With $103 billion in revenue, Tesco, the world’s second-largest general-merchandise retailer, behind Wal-Mart, and the biggest food producer and retail brand in the U.K., earned the No. 63 spot on this year’s Fortune Global 500 list. But lately the company has been struggling to stay on top. For the past two years the retailer has grappled with falling profits, struggled to stabilize prices, and lost market share to discounters and online grocers.
Founded in 1919, Tesco has grown to a behemoth of 6,784 stores in 12 countries. It’s no longer just a grocer, but a giant retailer, with gas stations, an online marketplace, DVD rentals, and financial services. In recent years it has diversified by veering into tech—first with a tablet computer, the Hudl—and in early 2014 revealed plans to begin manufacturing a smartphone to compete with Samsung.
Tesco’s new CEO, Dave Lewis, a 49-year-old strategy expert who hails from Yorkshire, began his career at Unilever in 1987. While at the consumer products giant he oversaw business segments in South America, Southeast Asia, and the U.K. Most recently he was president of Unilever’s personal-care unit, which includes the Dove and Vaseline brands and accounts for 40% of its $66 billion in annual revenue.
When he starts next month, Lewis will be the first Tesco CEO to come from outside the company, a surprise to industry watchdogs. “He clearly knows nothing about retailing,” says Nick Bubb, an analyst for London-based Retail Think Tank. “But he certainly knows how to win price wars.”
Price wars—one of the larger issues Tesco hasn’t solved—continue to plague the industry as grocery discounters, such as Aldi and Lidl, have usurped the low-priced market, and fewer shoppers return to bigger chains like Tesco.
In May, Tesco reported a 6% decline in annual profit—its worst performance in the past 20 years—and the company’s stock has fallen 46% from a high of $702 in 2010. Lewis will have to rethink its identity since the brand no longer caters to low-income shoppers, nor falls in the high-price category shared by Marks & Spencer. “He must take some extreme steps,” says a former Tesco exec.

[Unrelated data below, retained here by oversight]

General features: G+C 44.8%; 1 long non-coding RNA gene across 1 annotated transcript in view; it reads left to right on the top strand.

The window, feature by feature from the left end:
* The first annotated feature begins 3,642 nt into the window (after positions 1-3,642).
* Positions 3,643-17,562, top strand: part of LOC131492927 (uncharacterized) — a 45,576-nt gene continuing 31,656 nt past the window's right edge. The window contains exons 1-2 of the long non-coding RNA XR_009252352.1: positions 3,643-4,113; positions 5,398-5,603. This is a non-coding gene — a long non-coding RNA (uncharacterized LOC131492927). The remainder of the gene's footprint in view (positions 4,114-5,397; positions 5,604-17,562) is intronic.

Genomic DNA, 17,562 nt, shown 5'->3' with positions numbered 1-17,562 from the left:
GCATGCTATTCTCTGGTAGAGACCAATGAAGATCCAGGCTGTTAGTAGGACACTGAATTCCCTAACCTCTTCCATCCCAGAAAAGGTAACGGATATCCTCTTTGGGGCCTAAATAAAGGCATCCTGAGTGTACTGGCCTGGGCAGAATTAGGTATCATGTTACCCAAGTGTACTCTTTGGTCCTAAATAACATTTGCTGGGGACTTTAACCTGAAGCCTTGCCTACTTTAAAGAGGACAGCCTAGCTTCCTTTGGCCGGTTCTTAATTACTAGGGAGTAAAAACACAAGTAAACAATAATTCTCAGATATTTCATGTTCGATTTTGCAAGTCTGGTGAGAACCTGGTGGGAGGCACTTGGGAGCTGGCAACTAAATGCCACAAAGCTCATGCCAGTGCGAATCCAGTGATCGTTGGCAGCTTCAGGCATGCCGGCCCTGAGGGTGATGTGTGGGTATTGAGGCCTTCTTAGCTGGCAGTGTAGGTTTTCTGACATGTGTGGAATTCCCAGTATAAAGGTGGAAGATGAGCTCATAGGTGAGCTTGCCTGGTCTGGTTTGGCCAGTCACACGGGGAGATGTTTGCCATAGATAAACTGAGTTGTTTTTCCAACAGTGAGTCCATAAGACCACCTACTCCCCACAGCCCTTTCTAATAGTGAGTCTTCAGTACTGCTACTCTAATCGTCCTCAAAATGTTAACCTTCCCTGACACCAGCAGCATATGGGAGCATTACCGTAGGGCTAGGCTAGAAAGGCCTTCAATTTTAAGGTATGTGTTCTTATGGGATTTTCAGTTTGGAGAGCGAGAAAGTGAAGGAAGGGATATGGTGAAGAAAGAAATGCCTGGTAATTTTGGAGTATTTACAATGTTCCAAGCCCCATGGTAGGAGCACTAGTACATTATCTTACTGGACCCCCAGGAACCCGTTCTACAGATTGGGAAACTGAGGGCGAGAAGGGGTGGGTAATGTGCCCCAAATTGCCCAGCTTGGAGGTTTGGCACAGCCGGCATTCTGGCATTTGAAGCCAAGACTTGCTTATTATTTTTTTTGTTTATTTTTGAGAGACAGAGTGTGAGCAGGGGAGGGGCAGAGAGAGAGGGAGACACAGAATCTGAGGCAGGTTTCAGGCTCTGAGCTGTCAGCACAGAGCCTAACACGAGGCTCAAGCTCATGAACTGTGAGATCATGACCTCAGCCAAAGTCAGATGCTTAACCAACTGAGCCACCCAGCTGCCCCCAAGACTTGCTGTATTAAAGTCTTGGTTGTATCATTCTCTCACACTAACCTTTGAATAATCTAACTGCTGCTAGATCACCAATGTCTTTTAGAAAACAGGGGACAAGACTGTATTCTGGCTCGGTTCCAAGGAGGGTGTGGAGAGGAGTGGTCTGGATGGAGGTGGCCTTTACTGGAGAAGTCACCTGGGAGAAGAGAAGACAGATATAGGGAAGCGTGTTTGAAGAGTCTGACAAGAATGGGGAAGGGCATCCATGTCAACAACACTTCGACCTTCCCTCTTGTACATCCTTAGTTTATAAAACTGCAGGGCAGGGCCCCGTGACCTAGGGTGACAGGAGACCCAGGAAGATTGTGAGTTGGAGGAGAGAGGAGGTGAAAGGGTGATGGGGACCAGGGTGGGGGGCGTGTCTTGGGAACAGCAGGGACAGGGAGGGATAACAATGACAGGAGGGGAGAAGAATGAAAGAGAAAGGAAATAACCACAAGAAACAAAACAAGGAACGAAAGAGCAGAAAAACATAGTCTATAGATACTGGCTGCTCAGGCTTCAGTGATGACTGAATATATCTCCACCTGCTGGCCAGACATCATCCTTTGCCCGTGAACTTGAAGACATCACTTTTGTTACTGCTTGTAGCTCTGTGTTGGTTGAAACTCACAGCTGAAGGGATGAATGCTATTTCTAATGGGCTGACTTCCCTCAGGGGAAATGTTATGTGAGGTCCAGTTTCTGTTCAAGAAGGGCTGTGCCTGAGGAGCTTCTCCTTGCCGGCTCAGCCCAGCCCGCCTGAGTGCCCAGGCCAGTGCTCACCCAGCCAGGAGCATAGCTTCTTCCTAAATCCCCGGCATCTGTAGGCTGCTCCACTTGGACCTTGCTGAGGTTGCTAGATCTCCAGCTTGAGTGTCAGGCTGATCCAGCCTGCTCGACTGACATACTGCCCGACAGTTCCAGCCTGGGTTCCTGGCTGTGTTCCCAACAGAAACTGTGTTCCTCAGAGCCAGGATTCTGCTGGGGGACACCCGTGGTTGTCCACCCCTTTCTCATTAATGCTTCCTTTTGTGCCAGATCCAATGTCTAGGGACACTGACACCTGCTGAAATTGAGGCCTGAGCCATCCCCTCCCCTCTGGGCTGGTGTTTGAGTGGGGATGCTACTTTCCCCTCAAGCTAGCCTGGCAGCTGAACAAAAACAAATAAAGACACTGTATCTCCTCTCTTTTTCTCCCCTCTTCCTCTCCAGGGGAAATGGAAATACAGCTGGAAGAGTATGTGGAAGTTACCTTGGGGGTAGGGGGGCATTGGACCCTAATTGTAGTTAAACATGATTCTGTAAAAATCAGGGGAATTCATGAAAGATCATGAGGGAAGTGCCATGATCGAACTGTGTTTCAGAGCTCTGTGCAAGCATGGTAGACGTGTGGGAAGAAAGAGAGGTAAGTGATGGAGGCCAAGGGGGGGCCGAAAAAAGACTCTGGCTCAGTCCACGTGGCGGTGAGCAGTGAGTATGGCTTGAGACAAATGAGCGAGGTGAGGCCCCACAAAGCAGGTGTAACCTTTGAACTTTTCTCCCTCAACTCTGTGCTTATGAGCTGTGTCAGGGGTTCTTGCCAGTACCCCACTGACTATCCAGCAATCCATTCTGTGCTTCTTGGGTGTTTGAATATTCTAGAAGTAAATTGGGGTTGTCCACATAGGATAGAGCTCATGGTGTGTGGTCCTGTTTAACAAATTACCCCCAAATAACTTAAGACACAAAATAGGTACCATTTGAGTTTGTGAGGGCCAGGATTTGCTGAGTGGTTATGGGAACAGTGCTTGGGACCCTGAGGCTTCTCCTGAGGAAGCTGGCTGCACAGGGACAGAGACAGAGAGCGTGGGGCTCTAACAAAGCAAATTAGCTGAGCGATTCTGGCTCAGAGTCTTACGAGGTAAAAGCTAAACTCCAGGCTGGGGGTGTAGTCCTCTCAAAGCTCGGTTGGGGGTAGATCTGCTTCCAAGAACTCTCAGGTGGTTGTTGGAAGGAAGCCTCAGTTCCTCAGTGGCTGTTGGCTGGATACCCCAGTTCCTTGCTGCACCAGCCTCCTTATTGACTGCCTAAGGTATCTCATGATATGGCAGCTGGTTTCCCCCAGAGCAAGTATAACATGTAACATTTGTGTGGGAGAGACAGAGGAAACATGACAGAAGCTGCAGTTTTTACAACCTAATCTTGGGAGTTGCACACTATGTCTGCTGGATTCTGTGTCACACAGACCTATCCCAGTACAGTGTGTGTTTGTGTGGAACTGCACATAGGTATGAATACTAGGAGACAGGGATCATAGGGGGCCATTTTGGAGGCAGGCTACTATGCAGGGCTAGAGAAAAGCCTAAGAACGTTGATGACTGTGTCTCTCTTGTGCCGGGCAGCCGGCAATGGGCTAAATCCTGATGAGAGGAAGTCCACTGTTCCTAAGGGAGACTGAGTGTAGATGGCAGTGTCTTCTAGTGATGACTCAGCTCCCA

While at Unilever, Lewis made deep cuts to keep costs low. As part of a restructuring in 2007, he axed employees and managed to slash 40% of expenses, earning him the nickname Drastic Dave.
But Lewis has also garnered praise for his creative approach. While he was working in South America, competitor Procter & Gamble launched detergent brand Ariel. Lewis mounted a radical counterattack to lampoon P&G: He found an outdated Unilever product from the 1960s—a toilet seat—that happened to be named Ariel del Plata, and began an aggressive ad campaign with posters of toilet seats bearing the name Ariel. P&G eventually pulled its product from South America.
According to insiders, Lewis is also known for successful team building. He doesn’t drive luxurious cars and is often seen in jeans and casual shirts that make him look like a local “Yorkshire lad.”
At Unilever he gave company-branded rugby shirts to employees and would host guest speakers to counsel staff on team spirit. “No doubt there are strong threads of creativity running through his work,” a Tesco executive told Fortune.
No word yet on any plans to resurrect the toilet seat strategy.
This story is from the September 1, 2014 issue of Fortune.